North East Mortgages president Terry Kilakos is calling on the federal government to ease some of the stricter mortgage stress test rules imposed on Canadians by the Office of the Superintendent of Financial Institutions (OSFI) in 2017. He recently appeared on Global News to make his case.
Speaking with Global News anchor Elysia Bryan-Banes, Kilakos warned that in an effort to prevent a housing crisis, the federal government has “way overshot their mark,” and ordinary working Canadians with good credit are being denied mortgages.
“I recently had a client who was a teacher earning about $78,000 a year,” Kilakos said, “and just because they had a (new) car payment, all of a sudden because of the new stress test, they no longer qualified. This is someone with a good job, good income… everything is perfect.”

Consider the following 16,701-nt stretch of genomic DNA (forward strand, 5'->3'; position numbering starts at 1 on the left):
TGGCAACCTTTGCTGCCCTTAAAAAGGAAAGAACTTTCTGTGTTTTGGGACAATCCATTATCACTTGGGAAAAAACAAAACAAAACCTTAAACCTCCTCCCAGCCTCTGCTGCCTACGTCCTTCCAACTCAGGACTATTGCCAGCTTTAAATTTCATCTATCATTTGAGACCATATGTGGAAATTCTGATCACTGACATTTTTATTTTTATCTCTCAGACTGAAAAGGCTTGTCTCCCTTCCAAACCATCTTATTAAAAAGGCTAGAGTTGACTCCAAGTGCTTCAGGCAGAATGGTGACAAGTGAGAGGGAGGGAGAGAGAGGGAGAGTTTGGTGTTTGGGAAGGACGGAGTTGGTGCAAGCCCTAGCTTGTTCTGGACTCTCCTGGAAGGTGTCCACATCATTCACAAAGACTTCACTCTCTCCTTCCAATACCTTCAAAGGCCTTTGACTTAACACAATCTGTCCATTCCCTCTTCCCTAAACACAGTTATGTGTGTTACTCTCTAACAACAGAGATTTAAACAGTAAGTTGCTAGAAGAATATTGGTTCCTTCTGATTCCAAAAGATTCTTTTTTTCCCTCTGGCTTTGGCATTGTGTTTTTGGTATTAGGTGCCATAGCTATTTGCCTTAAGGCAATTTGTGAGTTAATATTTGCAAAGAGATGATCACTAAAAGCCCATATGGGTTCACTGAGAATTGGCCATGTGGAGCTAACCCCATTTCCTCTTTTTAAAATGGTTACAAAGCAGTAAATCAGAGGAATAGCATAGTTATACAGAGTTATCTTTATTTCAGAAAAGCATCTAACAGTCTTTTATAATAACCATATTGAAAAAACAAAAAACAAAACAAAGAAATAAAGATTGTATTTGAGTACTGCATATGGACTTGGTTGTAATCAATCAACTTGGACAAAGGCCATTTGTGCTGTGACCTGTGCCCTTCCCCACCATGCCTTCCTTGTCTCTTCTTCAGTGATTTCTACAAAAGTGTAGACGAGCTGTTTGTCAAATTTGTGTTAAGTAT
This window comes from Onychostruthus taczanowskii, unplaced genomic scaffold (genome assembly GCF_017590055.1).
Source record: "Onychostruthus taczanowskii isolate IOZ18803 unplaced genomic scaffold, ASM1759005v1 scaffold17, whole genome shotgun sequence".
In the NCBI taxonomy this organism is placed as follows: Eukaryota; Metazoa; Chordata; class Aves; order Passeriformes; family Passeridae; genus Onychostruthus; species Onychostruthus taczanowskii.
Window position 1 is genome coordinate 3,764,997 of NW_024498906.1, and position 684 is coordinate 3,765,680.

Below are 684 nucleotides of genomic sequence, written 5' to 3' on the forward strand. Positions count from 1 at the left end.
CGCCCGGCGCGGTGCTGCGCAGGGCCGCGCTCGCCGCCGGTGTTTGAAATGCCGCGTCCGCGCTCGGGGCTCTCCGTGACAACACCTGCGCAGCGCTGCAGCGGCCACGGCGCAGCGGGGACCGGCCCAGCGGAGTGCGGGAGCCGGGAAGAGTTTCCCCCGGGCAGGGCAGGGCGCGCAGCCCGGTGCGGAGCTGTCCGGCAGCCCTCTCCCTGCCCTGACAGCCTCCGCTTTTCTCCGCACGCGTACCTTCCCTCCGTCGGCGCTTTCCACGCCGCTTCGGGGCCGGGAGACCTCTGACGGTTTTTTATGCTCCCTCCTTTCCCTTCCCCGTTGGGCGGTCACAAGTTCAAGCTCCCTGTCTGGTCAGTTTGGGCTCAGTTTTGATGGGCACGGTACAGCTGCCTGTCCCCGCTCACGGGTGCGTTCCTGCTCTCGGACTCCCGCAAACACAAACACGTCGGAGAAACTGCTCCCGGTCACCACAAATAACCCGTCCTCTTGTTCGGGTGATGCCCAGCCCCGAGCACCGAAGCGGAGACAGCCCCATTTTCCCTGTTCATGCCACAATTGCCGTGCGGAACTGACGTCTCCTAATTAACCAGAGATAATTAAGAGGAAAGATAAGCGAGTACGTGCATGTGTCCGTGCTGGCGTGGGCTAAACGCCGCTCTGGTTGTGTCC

These aren’t isolated incidents and Kilakos explains the phenomenon in recent North East Mortgages blogs:
In addition to new mortgage rules, municipalities are also starved for revenue and that will cost homeowners in the coming years:
Despite a rough couple of years for the industry, Kilakos is optimistic that the federal government could backtrack in 2019.
“I think that there will be an adjustment on the stress test,” he said. “This is an election year so it will be interesting to see how the politicians are going to use this and spin this as a way to get more votes. I do think there are some changes on the horizon but the government actually needs to speak to some real experts out there and see what the impacts are of any changes they’ve made.”